The Hon. Barber B. Conable, Jr. Endowed Chair in International Studies
Hon. Barber B. Conable, Jr. Endowed Chair in International Studies
The Conable Chair in International Studies honors the late Rochester-area politician and diplomat, the Hon. Barber B. Conable, Jr., who served in the U.S. House of Representatives (1964-1984) and as president of the World Bank (1986-1991). The Conable Chair was made possible with a generous starting gift from the Starr Foundation.
The current occupant of the Conable Chair is Benjamin N. Lawrance.
Benjamin Lawrance's research is situated at the dynamic interdisciplinary intersection of history, anthropology, and sociology, and focused on international mobilities, including migration, smuggling, trafficking, and refugee movements. Over the past several years he has explored contemporary slavery and human trafficking, the conditions of statelessness and deprivation of citizenship by refugees and asylum seekers, and the processes of asylum adjudication. His current research investigates how the lived experiences of refugees – as they navigate the asylum processes of industrialized countries and struggle to document and substantiate their traumatic narratives – influence, inform, or imperil the very legitimacy of their refugee claims.
Lawrance is currently completing work on an edited collection exploring citizenship struggles, and a second documenting the experiences of "forced marriage" survivors in Africa. He is the recipient of awards from the National Endowment for the Humanities and the Canadian Social Science and Humanities Research Council, and fellowships from Yale University, Harvard University, the University of Notre Dame, the Rotary Foundation, and he was an inaugural University of California President's Fellowship in the Humanities.
Lawrance is a legal consultant on contemporary Africa. He has served as an expert witness for over two hundred and fifty asylum claims of West Africans in the U.S., Canada, the U.K, the Netherlands, Hong Kong, Belgium, Switzerland, Russia, Italy, Austria, South Korea, and Israel, and his opinions have featured in appellate rulings in the U.S. and rulings from the Queen's Bench in the U.K. He is a graduate of Stanford University and University College London.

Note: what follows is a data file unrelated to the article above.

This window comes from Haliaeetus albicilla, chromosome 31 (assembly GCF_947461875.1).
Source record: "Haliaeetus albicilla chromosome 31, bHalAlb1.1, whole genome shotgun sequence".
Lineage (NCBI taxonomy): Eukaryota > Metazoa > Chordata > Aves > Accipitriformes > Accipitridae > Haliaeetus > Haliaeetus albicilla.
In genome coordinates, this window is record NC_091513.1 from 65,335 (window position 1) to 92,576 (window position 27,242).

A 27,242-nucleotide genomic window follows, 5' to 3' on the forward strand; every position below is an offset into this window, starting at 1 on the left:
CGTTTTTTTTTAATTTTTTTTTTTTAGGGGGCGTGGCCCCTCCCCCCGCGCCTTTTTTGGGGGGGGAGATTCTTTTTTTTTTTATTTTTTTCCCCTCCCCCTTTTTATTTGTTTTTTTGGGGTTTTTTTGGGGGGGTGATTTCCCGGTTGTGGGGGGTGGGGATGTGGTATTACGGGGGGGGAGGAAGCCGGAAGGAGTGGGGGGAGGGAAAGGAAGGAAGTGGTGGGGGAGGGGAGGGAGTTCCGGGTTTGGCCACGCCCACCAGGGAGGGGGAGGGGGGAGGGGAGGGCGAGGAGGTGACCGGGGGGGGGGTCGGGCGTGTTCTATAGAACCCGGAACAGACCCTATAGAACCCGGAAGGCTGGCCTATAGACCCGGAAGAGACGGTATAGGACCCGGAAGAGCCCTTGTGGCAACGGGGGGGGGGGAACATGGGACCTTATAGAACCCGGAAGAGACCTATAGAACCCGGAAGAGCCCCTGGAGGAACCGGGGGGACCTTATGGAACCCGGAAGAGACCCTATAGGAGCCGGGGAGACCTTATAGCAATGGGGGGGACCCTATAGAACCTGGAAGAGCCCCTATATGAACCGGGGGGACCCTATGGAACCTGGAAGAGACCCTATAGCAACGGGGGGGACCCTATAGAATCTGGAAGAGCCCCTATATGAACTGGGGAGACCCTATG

As the Conable Chair, Professor Lawrance supports several annual programs, including the Conable Global Film Series; the Conable Distinguished Lecture Series; the Conable Career Development Seminar; and the Conable Conference in International Studies.
African Asylum at a Crossroads: Activism, Expert Testimony, and Refugee Rights. (With Iris Berger, Meredith Terretta, Jo Tague, and Trish Hepner Redeker). Ohio University Press, forthcoming 2015.
Amistad's Orphans: An Atlantic Story of Children, Slavery, and Smuggling. New Haven, CT: Yale University Press, 2014
Adjudicating Refugee and Asylum Status: The Role of Witness, Expertise, and Testimony. With Galya Ruffer. Cambridge University Press, forthcoming 2014.
Trafficking in Slavery's Wake: Law and the Experiences of Women and Children in Africa (Athens, OH: Ohio University Press, 2012, "New African Histories" Series), with Richard L. Roberts.
Local Foods Meet Global Foodways: Tasting History (New York: Routledge/Taylor Francis, 2012), with Carolyn de la Peña
Locality, Mobility and 'Nation': Periurban Colonialism in Togo's Eweland, 1900-1960 (Rochester: University of Rochester Press, 2007)
Intermediaries, Interpreters and Clerks: African Employees and the Making of Colonial Africa (Madison: University of Wisconsin Press, 2006) with Emily L. Osborn and Richard L. Roberts [Reprinted 2014].Essays:
"'Your poor boy no father no mother': 'Orphans,' Alienation, and the Perils of Atlantic Child Slave Biography," Biography: An Interdisciplinary Quarterly 36.4 (2013 Fall)
"Humanitarian Claims and Expert Testimony: Contestation over Health Care for Ghanaian Migrants in the United Kingdom," Ghana Studies Volume 15-16 (2013), Special Issue on "Health and Health Care."
Documenting Child Slavery with Personal Testimony: The Origins of Anti-Trafficking NGOs and Contemporary Neo-Abolitionism," in Benjamin N. Lawrance and Richard L. Roberts (eds.), Trafficking in Slavery's Wake: Law and the Experiences of Women and Children in Africa (Athens: Ohio University Press, 2012), 163-82.
"'All we want is make us free' – The Voyage of La Amistad's Children through the Worlds of the Illegal Slave Trade," in Gwyn Campbell, Suzanne Miers, and Joseph Miller (eds.), Child Slaves in the Modern World (Athens: Ohio University Press, 2011), 12-35
"A 'Neo-Abolitionist Trend' in Sub-Saharan Africa? Regional Anti-Trafficking Patterns and a Preliminary Legislative Taxonomy," with Ruby P Andrew, Seattle Journal for Social Justice, Volume 9, Issue 2 (2011): 599-678
"Traversing the Local/Global and Food/Culture Divides,"with Carolyn de la Peña, Food & Foodways Special Issue about "Food Globality and Foodways Localities," 19.1-2 (2011): 1-10
"From Child Labor 'Problem' to Human Trafficking 'Crisis': Child Advocacy and Anti-Trafficking Legislation in Ghana," International Labor and Working-Class History 78.1 (2010): 63-88
"Trading children: Mental health and physical rehabilitation of trafficked West African boys and girls," Wellcome History 38 (Summer 2008): 2-3
"Bankoe v. Dome: Traditions and Petitions in the Ho-Asogli Amalgamation, British Mandated Togoland, 1919-1939," Journal of African History 46 (2005): 243-67
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